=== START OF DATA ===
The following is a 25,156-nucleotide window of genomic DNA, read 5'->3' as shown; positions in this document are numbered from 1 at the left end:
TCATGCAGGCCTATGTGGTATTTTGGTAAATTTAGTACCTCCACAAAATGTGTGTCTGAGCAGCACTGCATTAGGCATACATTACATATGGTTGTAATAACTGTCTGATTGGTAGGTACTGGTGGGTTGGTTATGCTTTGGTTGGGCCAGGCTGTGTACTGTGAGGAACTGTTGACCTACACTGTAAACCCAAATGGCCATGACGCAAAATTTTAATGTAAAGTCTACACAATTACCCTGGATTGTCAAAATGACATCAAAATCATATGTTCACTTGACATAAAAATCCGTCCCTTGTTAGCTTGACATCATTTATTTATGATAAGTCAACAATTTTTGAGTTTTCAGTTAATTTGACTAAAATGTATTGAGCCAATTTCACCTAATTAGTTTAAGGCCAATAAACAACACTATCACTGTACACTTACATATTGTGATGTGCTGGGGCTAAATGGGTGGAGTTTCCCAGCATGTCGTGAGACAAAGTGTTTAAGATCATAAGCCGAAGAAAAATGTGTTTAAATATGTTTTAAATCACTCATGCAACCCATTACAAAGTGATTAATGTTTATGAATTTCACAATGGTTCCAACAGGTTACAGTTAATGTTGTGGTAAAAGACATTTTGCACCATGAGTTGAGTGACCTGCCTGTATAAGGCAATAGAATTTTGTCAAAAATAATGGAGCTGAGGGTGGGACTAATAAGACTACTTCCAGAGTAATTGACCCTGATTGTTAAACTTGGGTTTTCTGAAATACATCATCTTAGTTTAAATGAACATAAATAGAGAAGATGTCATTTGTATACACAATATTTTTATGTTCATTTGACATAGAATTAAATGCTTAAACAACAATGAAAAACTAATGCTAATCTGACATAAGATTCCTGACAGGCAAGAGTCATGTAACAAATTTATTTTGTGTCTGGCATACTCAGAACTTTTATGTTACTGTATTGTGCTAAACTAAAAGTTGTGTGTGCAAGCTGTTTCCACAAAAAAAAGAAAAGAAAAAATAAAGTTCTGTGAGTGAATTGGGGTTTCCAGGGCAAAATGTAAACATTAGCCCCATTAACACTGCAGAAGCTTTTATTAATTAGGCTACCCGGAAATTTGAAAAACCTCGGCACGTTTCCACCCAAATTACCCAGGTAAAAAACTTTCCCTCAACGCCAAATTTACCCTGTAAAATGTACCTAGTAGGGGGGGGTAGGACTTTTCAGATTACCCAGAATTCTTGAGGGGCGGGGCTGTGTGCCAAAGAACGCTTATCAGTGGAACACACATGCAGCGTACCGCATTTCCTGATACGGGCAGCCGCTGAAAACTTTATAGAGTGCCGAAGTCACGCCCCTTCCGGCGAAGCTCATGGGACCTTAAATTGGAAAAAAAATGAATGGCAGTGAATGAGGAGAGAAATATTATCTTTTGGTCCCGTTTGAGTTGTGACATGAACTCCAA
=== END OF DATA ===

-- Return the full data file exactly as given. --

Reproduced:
The following is a 25,156-nucleotide window of genomic DNA, read 5'->3' as shown; positions in this document are numbered from 1 at the left end:
TCATGCAGGCCTATGTGGTATTTTGGTAAATTTAGTACCTCCACAAAATGTGTGTCTGAGCAGCACTGCATTAGGCATACATTACATATGGTTGTAATAACTGTCTGATTGGTAGGTACTGGTGGGTTGGTTATGCTTTGGTTGGGCCAGGCTGTGTACTGTGAGGAACTGTTGACCTACACTGTAAACCCAAATGGCCATGACGCAAAATTTTAATGTAAAGTCTACACAATTACCCTGGATTGTCAAAATGACATCAAAATCATATGTTCACTTGACATAAAAATCCGTCCCTTGTTAGCTTGACATCATTTATTTATGATAAGTCAACAATTTTTGAGTTTTCAGTTAATTTGACTAAAATGTATTGAGCCAATTTCACCTAATTAGTTTAAGGCCAATAAACAACACTATCACTGTACACTTACATATTGTGATGTGCTGGGGCTAAATGGGTGGAGTTTCCCAGCATGTCGTGAGACAAAGTGTTTAAGATCATAAGCCGAAGAAAAATGTGTTTAAATATGTTTTAAATCACTCATGCAACCCATTACAAAGTGATTAATGTTTATGAATTTCACAATGGTTCCAACAGGTTACAGTTAATGTTGTGGTAAAAGACATTTTGCACCATGAGTTGAGTGACCTGCCTGTATAAGGCAATAGAATTTTGTCAAAAATAATGGAGCTGAGGGTGGGACTAATAAGACTACTTCCAGAGTAATTGACCCTGATTGTTAAACTTGGGTTTTCTGAAATACATCATCTTAGTTTAAATGAACATAAATAGAGAAGATGTCATTTGTATACACAATATTTTTATGTTCATTTGACATAGAATTAAATGCTTAAACAACAATGAAAAACTAATGCTAATCTGACATAAGATTCCTGACAGGCAAGAGTCATGTAACAAATTTATTTTGTGTCTGGCATACTCAGAACTTTTATGTTACTGTATTGTGCTAAACTAAAAGTTGTGTGTGCAAGCTGTTTCCACAAAAAAAAGAAAAGAAAAAATAAAGTTCTGTGAGTGAATTGGGGTTTCCAGGGCAAAATGTAAACATTAGCCCCATTAACACTGCAGAAGCTTTTATTAATTAGGCTACCCGGAAATTTGAAAAACCTCGGCACGTTTCCACCCAAATTACCCAGGTAAAAAACTTTCCCTCAACGCCAAATTTACCCTGTAAAATGTACCTAGTAGGGGGGGGTAGGACTTTTCAGATTACCCAGAATTCTTGAGGGGCGGGGCTGTGTGCCAAAGAACGCTTATCAGTGGAACACACATGCAGCGTACCGCATTTCCTGATACGGGCAGCCGCTGAAAACTTTATAGAGTGCCGAAGTCACGCCCCTTCCGGCGAAGCTCATGGGACCTTAAATTGGAAAAAAAATGAATGGCAGTGAATGAGGAGAGAAATATTATCTTTTGGTCCCGTTTGAGTTGTGACATGAACTCCAA